In 2003, he appeared in Sofia Coppola’s Lost in Translation and went on to earn a Golden Globe Award, a BAFTA Award, and an Independent Spirit Award, as well as Best Actor awards from several film critic organizations. He was considered a favorite to win the Academy Award for Best Actor, but Sean Penn ultimately won the award for his performance in Mystic River. In an interview included on the Lost in Translation DVD, Murray states that this is his favorite movie in which he has appeared. Also in 2003, he appeared in a short cameo for the movie Coffee and Cigarettes, in which he played himself “hiding out” in a local coffee shop.
During this time Murray still appeared in comedic roles such as Charlie’s Angels and Osmosis Jones. In 2004, he provided the voice of Garfield in Garfield: The Movie, and again in 2006 for Garfield: A Tail of Two Kitties. (Later, Murray claimed he only took part because he was under the misguided impression the screenplay, co-written by Joel Cohen, was the work of Joel Coen.) In 2004, he made his third collaboration with Wes Anderson in The Life Aquatic with Steve Zissou and also starred in Jim Jarmusch’s Broken Flowers.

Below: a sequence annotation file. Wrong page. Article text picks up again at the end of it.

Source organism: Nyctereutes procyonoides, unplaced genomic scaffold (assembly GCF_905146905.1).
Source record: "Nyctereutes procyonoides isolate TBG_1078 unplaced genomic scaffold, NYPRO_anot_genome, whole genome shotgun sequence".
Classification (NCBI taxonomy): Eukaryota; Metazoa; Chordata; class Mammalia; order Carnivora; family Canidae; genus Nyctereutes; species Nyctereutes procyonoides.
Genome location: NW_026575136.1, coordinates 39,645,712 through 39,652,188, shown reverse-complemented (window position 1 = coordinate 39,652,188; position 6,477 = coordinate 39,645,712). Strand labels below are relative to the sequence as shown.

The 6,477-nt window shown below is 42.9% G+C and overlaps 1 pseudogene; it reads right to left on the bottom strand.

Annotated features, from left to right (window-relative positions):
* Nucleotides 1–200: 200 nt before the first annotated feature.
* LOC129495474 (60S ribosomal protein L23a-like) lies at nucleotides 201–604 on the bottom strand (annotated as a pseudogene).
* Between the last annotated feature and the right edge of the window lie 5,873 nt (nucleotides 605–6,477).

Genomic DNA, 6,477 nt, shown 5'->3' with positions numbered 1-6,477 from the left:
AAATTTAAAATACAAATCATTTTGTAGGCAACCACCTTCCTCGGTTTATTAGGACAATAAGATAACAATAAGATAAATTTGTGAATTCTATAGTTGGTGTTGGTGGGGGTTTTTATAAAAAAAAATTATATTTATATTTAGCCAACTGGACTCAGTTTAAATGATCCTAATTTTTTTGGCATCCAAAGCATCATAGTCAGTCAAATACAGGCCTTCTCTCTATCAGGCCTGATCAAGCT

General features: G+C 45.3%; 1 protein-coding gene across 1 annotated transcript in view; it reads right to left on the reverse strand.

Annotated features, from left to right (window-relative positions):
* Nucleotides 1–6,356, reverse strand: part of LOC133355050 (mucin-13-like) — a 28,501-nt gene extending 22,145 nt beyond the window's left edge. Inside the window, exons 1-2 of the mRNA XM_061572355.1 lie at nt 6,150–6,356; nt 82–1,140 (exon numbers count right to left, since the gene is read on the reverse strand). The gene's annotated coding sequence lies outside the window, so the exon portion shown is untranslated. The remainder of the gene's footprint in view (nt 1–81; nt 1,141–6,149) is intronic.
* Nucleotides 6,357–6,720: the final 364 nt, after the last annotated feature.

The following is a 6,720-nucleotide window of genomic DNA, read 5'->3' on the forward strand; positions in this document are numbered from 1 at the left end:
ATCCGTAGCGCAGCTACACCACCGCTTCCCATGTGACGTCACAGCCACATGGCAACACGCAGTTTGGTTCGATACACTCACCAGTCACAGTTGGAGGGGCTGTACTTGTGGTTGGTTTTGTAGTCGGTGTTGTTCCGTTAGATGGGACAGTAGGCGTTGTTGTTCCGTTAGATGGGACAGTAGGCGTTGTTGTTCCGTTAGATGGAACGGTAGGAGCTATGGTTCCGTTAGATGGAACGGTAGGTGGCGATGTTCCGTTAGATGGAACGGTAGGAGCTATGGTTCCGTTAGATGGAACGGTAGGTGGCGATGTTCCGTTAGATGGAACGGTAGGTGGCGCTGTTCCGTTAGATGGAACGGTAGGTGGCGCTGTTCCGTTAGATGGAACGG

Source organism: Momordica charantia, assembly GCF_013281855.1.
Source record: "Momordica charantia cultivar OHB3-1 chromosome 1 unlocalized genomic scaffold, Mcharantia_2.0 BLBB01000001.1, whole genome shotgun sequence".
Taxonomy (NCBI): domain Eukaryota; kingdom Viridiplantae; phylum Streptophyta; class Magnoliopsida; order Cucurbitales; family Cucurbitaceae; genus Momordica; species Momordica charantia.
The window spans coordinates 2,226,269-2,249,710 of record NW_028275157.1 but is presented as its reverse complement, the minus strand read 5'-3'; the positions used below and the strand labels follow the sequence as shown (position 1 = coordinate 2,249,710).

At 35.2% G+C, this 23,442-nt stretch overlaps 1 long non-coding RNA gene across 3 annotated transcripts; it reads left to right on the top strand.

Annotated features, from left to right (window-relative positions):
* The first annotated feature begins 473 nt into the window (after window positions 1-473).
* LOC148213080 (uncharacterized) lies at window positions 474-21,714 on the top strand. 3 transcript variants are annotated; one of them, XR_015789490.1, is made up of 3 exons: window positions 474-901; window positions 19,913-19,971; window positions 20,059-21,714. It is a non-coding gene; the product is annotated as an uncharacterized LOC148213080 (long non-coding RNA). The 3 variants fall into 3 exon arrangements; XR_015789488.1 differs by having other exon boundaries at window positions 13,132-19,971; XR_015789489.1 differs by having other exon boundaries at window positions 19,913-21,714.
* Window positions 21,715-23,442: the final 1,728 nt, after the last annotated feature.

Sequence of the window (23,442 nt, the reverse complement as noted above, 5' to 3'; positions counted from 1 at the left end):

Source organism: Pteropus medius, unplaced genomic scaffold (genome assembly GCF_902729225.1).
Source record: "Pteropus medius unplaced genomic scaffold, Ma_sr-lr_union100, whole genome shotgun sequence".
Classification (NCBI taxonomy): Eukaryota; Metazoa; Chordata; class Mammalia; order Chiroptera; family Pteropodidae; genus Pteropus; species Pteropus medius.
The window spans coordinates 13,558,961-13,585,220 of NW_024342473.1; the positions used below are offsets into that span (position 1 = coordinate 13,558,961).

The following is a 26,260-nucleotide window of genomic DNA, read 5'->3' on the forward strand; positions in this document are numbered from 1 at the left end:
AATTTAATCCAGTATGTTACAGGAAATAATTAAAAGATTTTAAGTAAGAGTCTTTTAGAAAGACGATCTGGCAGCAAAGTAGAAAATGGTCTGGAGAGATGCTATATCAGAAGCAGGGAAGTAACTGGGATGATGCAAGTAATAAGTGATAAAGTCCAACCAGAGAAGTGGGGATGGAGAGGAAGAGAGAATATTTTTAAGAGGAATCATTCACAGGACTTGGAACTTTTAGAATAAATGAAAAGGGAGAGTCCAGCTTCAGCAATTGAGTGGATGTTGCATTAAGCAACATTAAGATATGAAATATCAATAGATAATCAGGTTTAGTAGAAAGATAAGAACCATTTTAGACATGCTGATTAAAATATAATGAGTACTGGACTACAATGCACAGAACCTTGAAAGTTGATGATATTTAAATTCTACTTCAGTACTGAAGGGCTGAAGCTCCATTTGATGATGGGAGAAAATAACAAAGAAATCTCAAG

In 2005, Murray announced that he would take a break from acting as he had not had the time to relax since his new breakthrough in the late 1990s. He did return to the big screen for brief cameos in Wes Anderson’s The Darjeeling Limited and in Get Smart as Agent 13, the agent in the tree. In 2008, he played an important role in the post-apocalyptic film City of Ember, and in 2009, played himself in a cameo role in the zombie comedy Zombieland.
Murray provided the voice for the character Mr. Badger for the 2009 animated film Fantastic Mr. Fox. Though there was speculation that he might return to the Ghostbusters franchise for the rumored Ghostbusters 3, he dispelled such speculation in an interview with GQ. In March 2010, Bill Murray appeared on Late Show with David Letterman and talked about his return to Ghostbusters III, stating “I’d do it only if my character was killed off in the first reel”. In an interview with GQ, Murray said: “You know, maybe I should just do it. Maybe it’d be fun to do.” In the interview, when asked “Is the third Ghostbusters movie happening? What’s the story with that?”, Bill Murray replied, “It’s all a bunch of crock.” Despite this comment, later reports by Dan Aykroyd and Stefano Paginini suggest the movie is well under way, and the script has already been approved.
How it all starts with a wish…
About Charlie Rose:
Source: www.wikipedia.org (edited for brevity)